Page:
After a hideous open that took the Dow down by 770 points and dropped the S&P 500 Index nearly 3%, the financial news media could be forgiven a little panic. But after a rapid flush, stocks began to turn around at about 8:30am PST. And by the end of the trading session, they’d nearly clawed their way back to even. The Dow ended down 79 points and the SPX fell .15% for the day. Real estate, communications services, technology and consumer discretionary sectors ended in the green. The VIX Index—a common measure of fear among traders—spiked to 26 before tumbling back to 21. Gold, typically a safe-haven in tough times, initially rose but fell flat by the end of the day. And the 10-year Treasury yield, which dipped to 2.85% early in the session, ended at 2.90%.
What gives? Today’s volatility was driven by not by fundamentals—economic growth, business investment, consumer spending—but by automated trading algorithms run by hedge funds and the like. Once again, the machines were in control. And while they blamed the arrest of a high-profile Chinese corporate executive for the stock market decline, this headline was more likely an excuse to create knee-jerk volatility.
Are we out of the woods? Absolutely not. Trade tariffs and Fed policy fears are driving the market, and short-term trading firms are happy to push volatility higher on every headline. First, we’ll have to wait another 90 days to get some clarity on trade. Next, the Federal Reserve’s December policy meeting, scheduled for the 19th, may or may not feature an interest rate hike. And, of course, “hedge funds gone wild” (as Jim Cramer likes to say) have no incentive to clean up their behavior. Some very highly respected investors are calling for the SEC to re-institute rules that would reduce their ability to compound volatility on days like this. But that’s not going to happen, at least in the foreseeable future.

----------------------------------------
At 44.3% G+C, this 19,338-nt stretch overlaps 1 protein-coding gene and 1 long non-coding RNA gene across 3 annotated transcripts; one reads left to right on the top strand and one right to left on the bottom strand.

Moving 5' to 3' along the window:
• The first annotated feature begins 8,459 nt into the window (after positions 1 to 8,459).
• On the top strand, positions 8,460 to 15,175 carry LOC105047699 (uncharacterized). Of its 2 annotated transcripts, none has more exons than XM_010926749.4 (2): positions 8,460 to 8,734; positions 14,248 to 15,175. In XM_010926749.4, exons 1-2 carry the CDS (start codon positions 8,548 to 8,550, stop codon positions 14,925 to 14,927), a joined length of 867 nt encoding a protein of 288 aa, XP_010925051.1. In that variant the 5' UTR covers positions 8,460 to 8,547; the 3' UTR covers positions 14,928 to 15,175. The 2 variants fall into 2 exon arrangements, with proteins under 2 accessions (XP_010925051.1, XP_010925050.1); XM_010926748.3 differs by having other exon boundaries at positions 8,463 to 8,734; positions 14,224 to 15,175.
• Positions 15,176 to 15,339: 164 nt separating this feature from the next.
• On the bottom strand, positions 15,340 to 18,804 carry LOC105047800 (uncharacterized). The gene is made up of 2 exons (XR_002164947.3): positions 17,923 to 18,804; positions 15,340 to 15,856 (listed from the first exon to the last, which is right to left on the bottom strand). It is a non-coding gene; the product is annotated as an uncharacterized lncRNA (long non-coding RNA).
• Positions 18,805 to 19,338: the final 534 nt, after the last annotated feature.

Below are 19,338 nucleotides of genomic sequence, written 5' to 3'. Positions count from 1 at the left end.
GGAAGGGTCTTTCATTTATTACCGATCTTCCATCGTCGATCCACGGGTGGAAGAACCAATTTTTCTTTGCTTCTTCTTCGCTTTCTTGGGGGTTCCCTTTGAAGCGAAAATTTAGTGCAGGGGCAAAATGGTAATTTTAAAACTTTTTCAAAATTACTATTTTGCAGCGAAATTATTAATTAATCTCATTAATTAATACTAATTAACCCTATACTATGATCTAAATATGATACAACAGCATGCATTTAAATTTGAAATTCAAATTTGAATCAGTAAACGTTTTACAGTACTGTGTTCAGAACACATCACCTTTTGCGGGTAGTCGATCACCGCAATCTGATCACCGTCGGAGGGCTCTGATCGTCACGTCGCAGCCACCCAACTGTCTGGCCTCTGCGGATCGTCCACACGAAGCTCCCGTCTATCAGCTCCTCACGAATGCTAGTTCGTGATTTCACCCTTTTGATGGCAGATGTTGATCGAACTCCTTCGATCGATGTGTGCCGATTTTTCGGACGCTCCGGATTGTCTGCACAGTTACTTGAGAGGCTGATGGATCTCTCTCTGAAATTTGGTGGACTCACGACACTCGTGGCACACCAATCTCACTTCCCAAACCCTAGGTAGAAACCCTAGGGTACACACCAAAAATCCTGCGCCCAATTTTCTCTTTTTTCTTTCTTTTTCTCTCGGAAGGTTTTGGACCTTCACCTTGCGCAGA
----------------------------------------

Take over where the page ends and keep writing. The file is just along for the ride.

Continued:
All the while, things aren’t as bad as we’re being led to believe. In an interview today, JP Morgan Chase CEO Jamie Dimon said the trade war is not yet having a major impact on Corporate America. Is it true that trade uncertainty is the main culprit behind the stock market correction. And some businesses will have to adjust their supply chains. But JP Morgan, as a nationwide lender, hears from a lot of businesses and so far the message isn’t terribly negative. Out of 100 companies, 3-5 companies are now seeing a negative effect. Another 5 companies are “worried about it.” But the bulk the bulk of US businesses “say it doesn’t affect them.”
Technical analysts are saying we may even view today’s crazy market action as a near-term positive. The S&P 500, which fell to 2,621 early in the session, is in the process of re-testing its October 29th low of 2,603. By falling close to that level and then violently turning higher, it may signal an temporary exhaustion of selling. We’ll see tomorrow.